Ecstasy is a club drug teens use to feel euphoric when they are partying at a club or all night rave. It is very dangerous not only because when you are high you are more likely to take serious risks, but it has a harmful effect on a teen's brain.
Ecstasy is a slang term for MDMA, short for methylenedioxymethamphetamine, a long name that represents the long all-night parties often called raves, where MDMA is used.
1. What does ecstasy look like? How do teens use it?
2. Know that ecstasy can be addictive for teens.
Ecstasy, or MDMA, produces feelings of increased energy, euphoria, emotional warmth and distortions in time, perception, and tactile experiences. Teens see it as a way to increase their partying fun, stay awake and uplift their mood. Because it does all of these things, teens want to take it again and again.
As reported by the NIDA, a survey found that 43 percent of teens and young adults who reported ecstasy use met the accepted diagnostic criteria for dependence, as evidenced by continued use despite knowledge of physical or psychological harm, withdrawal effects and tolerance. These results are consistent with those from similar studies in other countries that suggest a high rate of ecstasy dependence among users. Ecstasy abstinence-associated withdrawal symptoms include fatigue, loss of appetite, depressed feelings and trouble concentrating.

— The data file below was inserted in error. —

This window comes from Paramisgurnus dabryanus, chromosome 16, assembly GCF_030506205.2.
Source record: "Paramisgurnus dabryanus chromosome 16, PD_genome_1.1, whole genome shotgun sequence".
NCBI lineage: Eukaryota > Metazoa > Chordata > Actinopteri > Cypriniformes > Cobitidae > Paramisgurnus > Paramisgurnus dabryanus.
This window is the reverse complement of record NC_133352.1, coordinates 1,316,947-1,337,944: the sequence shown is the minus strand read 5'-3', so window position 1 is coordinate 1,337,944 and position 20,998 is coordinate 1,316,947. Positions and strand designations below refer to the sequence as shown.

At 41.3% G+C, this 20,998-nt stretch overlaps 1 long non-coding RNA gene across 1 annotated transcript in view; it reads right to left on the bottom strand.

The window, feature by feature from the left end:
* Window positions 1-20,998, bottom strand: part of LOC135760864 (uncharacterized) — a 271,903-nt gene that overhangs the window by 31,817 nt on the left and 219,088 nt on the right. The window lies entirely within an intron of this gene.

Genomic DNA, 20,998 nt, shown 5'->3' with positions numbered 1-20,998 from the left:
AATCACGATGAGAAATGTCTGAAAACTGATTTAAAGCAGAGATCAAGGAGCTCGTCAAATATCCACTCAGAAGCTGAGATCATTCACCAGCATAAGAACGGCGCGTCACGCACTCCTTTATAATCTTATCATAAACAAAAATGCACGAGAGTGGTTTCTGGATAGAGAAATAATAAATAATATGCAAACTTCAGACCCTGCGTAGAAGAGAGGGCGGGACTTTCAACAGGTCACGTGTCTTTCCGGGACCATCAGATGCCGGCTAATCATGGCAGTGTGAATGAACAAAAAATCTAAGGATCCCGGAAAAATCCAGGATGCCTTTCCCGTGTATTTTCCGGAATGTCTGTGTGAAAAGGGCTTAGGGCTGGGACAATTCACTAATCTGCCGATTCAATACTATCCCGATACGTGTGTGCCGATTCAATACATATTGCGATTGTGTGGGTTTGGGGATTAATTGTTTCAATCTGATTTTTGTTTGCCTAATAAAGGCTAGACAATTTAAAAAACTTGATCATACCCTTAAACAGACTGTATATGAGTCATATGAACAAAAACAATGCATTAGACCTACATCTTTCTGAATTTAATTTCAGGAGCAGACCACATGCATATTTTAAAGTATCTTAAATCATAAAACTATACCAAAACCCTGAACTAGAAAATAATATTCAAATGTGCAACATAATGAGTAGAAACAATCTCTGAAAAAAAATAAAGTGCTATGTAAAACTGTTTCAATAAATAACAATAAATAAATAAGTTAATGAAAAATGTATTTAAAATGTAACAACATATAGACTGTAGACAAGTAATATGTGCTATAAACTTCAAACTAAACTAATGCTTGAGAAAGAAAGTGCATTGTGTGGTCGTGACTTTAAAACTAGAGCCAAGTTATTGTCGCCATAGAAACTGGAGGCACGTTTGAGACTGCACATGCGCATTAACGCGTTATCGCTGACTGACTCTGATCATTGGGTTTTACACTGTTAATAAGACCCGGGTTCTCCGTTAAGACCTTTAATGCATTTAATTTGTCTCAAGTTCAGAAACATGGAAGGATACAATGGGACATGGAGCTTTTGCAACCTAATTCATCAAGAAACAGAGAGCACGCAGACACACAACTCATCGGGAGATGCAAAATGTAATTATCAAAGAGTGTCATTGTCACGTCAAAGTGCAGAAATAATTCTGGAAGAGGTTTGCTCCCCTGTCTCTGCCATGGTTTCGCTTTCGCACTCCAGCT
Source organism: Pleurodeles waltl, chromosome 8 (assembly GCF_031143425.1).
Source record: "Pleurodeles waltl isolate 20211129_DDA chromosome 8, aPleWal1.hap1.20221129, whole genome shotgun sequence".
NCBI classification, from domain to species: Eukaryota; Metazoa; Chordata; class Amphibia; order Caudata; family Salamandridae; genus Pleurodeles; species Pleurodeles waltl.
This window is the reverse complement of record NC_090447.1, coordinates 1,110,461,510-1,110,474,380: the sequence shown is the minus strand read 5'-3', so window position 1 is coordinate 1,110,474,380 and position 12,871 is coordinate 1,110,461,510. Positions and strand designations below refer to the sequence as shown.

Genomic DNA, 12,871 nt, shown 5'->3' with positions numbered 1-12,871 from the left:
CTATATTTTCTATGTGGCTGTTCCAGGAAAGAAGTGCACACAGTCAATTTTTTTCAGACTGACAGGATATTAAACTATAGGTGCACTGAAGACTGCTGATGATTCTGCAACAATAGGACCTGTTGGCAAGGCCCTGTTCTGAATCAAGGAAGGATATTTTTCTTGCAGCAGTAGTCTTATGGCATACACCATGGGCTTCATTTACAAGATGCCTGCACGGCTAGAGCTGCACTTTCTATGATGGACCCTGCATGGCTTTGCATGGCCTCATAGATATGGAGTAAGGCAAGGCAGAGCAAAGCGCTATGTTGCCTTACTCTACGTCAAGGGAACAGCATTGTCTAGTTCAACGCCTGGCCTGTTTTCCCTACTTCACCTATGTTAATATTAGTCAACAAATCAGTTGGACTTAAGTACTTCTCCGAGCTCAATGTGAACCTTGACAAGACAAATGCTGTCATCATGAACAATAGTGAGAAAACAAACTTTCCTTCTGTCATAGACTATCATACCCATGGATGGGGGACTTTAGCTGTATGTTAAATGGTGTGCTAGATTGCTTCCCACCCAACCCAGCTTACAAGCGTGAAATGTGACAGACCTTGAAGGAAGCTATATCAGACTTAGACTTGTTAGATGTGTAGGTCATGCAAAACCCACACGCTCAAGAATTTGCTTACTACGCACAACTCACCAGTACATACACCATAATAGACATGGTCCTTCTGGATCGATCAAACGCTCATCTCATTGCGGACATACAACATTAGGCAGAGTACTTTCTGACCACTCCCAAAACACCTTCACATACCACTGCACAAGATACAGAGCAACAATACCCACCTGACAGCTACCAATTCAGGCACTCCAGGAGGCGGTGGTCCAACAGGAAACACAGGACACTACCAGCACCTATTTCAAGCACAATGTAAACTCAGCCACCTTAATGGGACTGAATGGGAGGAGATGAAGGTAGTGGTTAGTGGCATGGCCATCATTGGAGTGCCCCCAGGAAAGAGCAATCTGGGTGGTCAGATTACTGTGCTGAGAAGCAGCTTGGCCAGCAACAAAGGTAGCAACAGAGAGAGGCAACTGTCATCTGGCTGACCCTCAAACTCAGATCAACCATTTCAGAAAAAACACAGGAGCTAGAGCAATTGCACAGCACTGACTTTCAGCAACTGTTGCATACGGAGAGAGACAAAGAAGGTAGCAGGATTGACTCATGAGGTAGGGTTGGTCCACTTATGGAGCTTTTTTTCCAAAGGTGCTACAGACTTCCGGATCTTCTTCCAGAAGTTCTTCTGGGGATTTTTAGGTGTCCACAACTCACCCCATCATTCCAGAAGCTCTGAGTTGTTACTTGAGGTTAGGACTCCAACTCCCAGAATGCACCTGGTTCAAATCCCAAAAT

3. What are the signs that my teen is high on ecstasy?Psychological difficulties happen during ecstasy use and sometimes weeks after taking ecstasy.
- sleep problems
- drug craving
- severe anxiety
- muscle tension
- involuntary teeth clenching
- blurred vision
- rapid eye movement
- chills or sweating
- increases in heart rate and blood pressure
4. What are the long term effect of teen ecstasy use?
Research findings link ecstasy use to long-term damage to those parts of the brain critical to thought and memory, similar effects to cocaine and meth use. It is believed that the drug causes damage to the neurons that use the chemical serotonin to communicate with other neurons.
Ecstasy or MDMA, as it is also known, is related in structure and effects to methamphetamine, which has been shown to cause degeneration of neurons containing the neurotransmitter dopamine. Damage to dopamine containing neurons is the underlying cause of the motor disturbances seen in Parkinson's disease. Symptoms of this disease begin with lack of coordination and tremors, and can eventually result in a form of paralysis.
5. Ecstasy drug paraphernalia in their room or in personal belongings.
The drug paraphernalia that parents may find in and around their teen's rooms or in their backpacks are pacifiers and lollipops which are used to keep the teen from grinding their teeth. Glow sticks, menthol vapor rub and surgical-type masks are used to enhance and stimulate the effects of ecstasy on the senses.
If you find these objects in your teen's room, you'll want to talk to them about possible ecstasy use. Do not shy away from having this talk as it is the first step to getting your teen help if they are using drugs.